6.   Institutionalized Ageism. In their article, Dr. Ouchida and Lam argue that the US healthcare system is prejudiced against older adults because of the following:

 

  • Lack of support to increase the number of doctors specializing in geriatrics and lack of action to reverse its declining number.

  • More doctors are opting not to treat Medicare patients; which supports most of older adults.

  • Clinical Practice guidelines, which were studied based on adult populations, are not applicable when it comes to older patients with multiple chronic illness. As a result, physicians try to mix treatments for these diseases, which put older patients at risk of the adverse effect of multiple drugs combined.

 

How to Address Ageism

For Dr. Ouchida and Lam, getting rid of Ageist Attitudes in Our health System requires medical practitioners to “recognize and appreciate the heterogeneity of older adults” through effective integration and exposure with them outside the hospital setting.

 

Heterogeneity means, like any age group, older adults also differ in their functional status, health, and financial situation. Some older people are still strong, active, and sharp in their 80s while some may be weaker than others. And when it comes to race, income, gender, education, class and social status, disparities also apply to them as well as these apply to anyone.

 

We should all start changing our unpleasant perceptions about aging and embrace aging for what it is – a normal process of living that doesn’t necessarily mean disability, disease, and decline.

 

According to the Framework Institute’s research, reshaping our negative thinking towards older people entails making adjustments in ensuring that older people are not isolated from the rest society and still contribute to it. This includes making better age-friendly policies increasing their opportunities for employment, transportation, HealthCare, community development and housing.

 

“Our retirement culture were just not designed to support an aging society,” one expert from the study said. “We need to reengineer [our] institutions if we are going to be able to have a productive, secure, cohesive society.”

 

Fighting ageism in the health care system isn’t just about changing individual mindsets but also applying positive attitudes on aging to change policies and systems. Based on their research; Framework Institute recommends the following systematic changes to achieve a truly age-friendly society;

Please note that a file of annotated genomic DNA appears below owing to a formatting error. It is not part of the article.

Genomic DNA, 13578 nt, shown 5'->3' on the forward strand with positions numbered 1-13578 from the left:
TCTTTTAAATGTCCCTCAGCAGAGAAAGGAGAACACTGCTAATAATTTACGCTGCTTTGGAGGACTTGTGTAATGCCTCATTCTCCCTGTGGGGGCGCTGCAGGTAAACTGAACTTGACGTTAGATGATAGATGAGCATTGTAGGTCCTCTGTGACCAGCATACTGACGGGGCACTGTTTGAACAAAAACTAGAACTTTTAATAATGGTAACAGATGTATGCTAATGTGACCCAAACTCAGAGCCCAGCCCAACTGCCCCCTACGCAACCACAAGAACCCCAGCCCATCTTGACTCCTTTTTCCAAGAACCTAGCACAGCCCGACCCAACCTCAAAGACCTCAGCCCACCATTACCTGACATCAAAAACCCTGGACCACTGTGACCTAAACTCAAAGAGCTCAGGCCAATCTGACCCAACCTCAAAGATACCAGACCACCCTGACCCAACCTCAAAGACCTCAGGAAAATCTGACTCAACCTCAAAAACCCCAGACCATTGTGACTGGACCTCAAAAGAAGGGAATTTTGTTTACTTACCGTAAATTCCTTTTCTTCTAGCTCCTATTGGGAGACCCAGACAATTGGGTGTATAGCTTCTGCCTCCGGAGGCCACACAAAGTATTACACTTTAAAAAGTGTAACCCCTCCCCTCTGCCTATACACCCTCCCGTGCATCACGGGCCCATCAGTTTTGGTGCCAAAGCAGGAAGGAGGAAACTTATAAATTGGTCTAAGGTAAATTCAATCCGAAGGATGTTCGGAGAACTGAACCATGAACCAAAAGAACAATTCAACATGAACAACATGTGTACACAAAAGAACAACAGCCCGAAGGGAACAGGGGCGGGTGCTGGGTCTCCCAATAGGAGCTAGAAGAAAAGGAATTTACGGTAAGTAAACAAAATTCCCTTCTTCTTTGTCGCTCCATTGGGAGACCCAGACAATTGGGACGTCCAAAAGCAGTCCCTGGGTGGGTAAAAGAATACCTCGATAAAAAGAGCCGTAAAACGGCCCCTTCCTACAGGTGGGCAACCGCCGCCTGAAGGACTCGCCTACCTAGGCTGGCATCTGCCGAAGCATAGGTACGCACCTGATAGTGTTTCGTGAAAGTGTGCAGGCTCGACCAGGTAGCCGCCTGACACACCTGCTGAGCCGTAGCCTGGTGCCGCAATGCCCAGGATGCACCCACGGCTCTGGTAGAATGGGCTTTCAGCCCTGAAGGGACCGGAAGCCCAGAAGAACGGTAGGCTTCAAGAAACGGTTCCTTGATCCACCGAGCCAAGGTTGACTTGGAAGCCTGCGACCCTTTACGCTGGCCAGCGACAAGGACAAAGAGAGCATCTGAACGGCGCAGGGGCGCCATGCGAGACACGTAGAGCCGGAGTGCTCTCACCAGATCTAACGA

• Start by addressing institutionalized ageism to remove barriers prohibiting older people to engage fully in civic and economic activities as part of the community. This can be done through education and information campaigns or trainings among health care providers on the dangers of ageism.

  • Giving more opportunities for them to be involved in the community through civic and social activities such as volunteer work, mentoring, and continuing their education.

  • Changing our perception of work and retirement.  Older adults prefer to work past their retirement age due to economic and personal reasons. To address this, flexible policies should be made to avoid age discrimination and forced early retirement to older adults still capable of working.

  • Spending public funds efficiently to avoid the humongous cost of health care programs

  • Increasing the healthcare workforce trained in geriatrics.

  • Finding solution to the growing demand for long-term care.

  • Developing more efficient policy solutions to ensure income security in retirement.

  • Giving institutional and social support to caregivers providing unpaid care to their loved ones. Social security credits should still be given to those who leave work to take care of their ailing family.

  • Investing in research on the persistent problems of the aging population to provide more basis to institutional changes needed for older adults to age well in our society.


Fighting ageism is simply a matter of defending equality and justice. Changing our minds on aging and fostering a future free from discrimination is in a way, giving respect and honor to the contributions older adults made for our society. If we start crushing the pillars of ageism now, the one who would greatly benefit from the downfall is not just our generation, but also the next.


Updated: Mar 24, 2017